IMMIGRATION: Ariz. needs new leadership
The boycotts of our state are mounting. The losses our state is going to suffer will be in the millions. Our elected officials are getting exactly what they deserve. How to explain the big loss of revenue we depend on is now gone elsewhere? I commend the Los Angeles City Council for voting to boycott all future business with Arizona.
SB 1070, the elected officials and the governor have created a big hole for all of us in Arizona. This bill was not the answer to the immigration problem. We have now been put in such a bad light because of the lawmakers’ decision. The best way to make these lawmakers pay is vote them all out of office. All working Hispanics should plan a national strike.
John Chiazza, Gilbert
IMMIGRATION: Time to cut losses, repeal
If you’ve every played cards with friends, or perhaps in one of our Arizona casinos, or maybe even in Las Vegas, you probably held on to a losing hand for too long. Your head told you to fold and to cut your losses, but your heart was stubborn and told you to keep betting on that inevitably hopeless hand.
I’m very fearful that our governor and GOP legislators are holding on to a losing hand relative to senate Bill 1070. While the initial goal of SB 1070 may have been laudable, the economic chaos that it is creating in our state makes it a candidate for being “folded,” i.e., repealed. Let’s cut our losses, repeal SB 1070, hand over immigration reform to the federal government and extricate ourselves from a scenario that portends financial suicide.
The governor and the state GOP legislators have fought the good fight, they brought much-needed publicity about immigration reform to the forefront and they highlighted the federal government’s tepid response to our border crisis.
Now is the time to take a step back, breathe deeply, applaud and appreciate the effort expended and realize that a return to “normalcy” is the best victory that can be gained from SB 1070 at this point in time.
In other words, to paraphrase Kenny Rogers, it’s time to fold ‘em!
Richard K. Meszar, Mesa
TAXES: Stop wasting money
Janet Brandon (Letters, May 9) wants to know why we are willing to give generously to the people of Haiti, but refuse to contribute more to the “War on Poverty” in our backyard. She says we lack compassion.
When President Lyndon Johnson launched that war, there were 36 million people living in poverty. Now there are 37 million!
As a nation we are a generous lot but there are limits to our largesse. Billions of our tax dollars are wasted with little evidence of improvement.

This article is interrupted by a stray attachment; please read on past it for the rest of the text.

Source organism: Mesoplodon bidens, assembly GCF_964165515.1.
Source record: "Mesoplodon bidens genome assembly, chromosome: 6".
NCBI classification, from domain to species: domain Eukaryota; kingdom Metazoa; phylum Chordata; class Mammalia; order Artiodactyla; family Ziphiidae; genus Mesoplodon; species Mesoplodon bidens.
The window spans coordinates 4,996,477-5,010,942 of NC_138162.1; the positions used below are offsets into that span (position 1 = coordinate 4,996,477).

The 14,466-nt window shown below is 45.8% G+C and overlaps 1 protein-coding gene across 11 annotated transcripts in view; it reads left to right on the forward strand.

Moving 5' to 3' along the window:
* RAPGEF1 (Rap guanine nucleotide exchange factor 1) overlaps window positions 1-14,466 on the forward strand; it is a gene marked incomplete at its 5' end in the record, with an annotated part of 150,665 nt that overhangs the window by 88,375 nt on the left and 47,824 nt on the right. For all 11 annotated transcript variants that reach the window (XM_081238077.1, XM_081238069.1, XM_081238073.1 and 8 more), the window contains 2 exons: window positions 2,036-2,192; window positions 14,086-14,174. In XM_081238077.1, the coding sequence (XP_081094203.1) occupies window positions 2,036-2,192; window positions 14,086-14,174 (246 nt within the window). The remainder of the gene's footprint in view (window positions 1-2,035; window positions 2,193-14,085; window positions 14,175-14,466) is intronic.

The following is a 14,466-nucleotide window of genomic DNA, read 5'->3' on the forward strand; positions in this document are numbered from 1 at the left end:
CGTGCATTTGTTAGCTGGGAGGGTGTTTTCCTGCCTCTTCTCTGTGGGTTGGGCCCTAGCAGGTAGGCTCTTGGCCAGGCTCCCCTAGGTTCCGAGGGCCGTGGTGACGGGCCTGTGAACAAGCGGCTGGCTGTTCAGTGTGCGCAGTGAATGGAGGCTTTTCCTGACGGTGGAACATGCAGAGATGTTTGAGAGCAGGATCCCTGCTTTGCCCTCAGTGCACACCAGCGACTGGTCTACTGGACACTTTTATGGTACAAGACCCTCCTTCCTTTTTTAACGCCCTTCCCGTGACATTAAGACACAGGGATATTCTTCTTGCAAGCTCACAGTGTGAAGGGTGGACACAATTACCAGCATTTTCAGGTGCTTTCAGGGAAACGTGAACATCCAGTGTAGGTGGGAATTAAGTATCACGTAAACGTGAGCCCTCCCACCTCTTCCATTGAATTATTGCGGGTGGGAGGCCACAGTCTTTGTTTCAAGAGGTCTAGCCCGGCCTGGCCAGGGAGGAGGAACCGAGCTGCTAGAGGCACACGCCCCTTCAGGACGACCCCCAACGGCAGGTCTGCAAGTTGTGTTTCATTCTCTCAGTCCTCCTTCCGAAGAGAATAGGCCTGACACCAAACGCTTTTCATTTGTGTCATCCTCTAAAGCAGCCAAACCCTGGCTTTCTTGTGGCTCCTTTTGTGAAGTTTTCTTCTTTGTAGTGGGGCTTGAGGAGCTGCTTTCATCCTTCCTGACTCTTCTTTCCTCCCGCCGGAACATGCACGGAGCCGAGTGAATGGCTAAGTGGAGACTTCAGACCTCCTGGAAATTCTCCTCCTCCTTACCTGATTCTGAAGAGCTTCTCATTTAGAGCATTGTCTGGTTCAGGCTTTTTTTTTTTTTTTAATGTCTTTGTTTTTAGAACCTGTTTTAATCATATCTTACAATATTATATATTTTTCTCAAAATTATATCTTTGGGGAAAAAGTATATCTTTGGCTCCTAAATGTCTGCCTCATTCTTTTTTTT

You cannot expect a payoff without requiring a return on your investment. By failing to require accountability for those who feed at the public trough, we reap a bushel of unwanted consequences. Never, in 13 years of working with thousands taking a public handout, have I heard one expression of gratitude for what they receive.
I know there are circumstances beyond the control of some that require a helping hand. I also know that poor decision making by many results in bad outcomes. Should taxpayers be required to provide their needs for the rest of their lives?
Here are two suggestions: For all, there should be no welfare check until they pass a drug test and for all but the most disabled no check until they produce a paycheck stub. This may mean picking lettuce, washing dishes or cars, making beds or joining a litter pickup crew but in the end we will make them better people and have fewer societal problems by requiring productivity.
One thing is certain. The 53 percent of us who pay taxes don’t think the system’s working well when welfare claims 40 percent of the state budget and all we have to show for our investment is generation after generation on the dole.
Denis Ashton, Gilbert
SUPREME COURT: Kagan a good choice
The nomination of Elena Kagan for the United States Supreme Court is something President Obama should be commended for. As a legal scholar with experience in academia, the White House, the Solicitor General’s office and the private sector, Elena Kagan has a broad base of knowledge that will serve her well if she is confirmed as the next justice of the Supreme Court.
As a volunteer for Organizing for America in Arizona, I wholeheartedly support Solicitor General Kagan’s nomination, and believe all Arizonans should as well. Elena Kagan is a smart, honest and experienced woman, and is exactly who we need on the nation’s highest court.
Claudia Schulz, Phoenix
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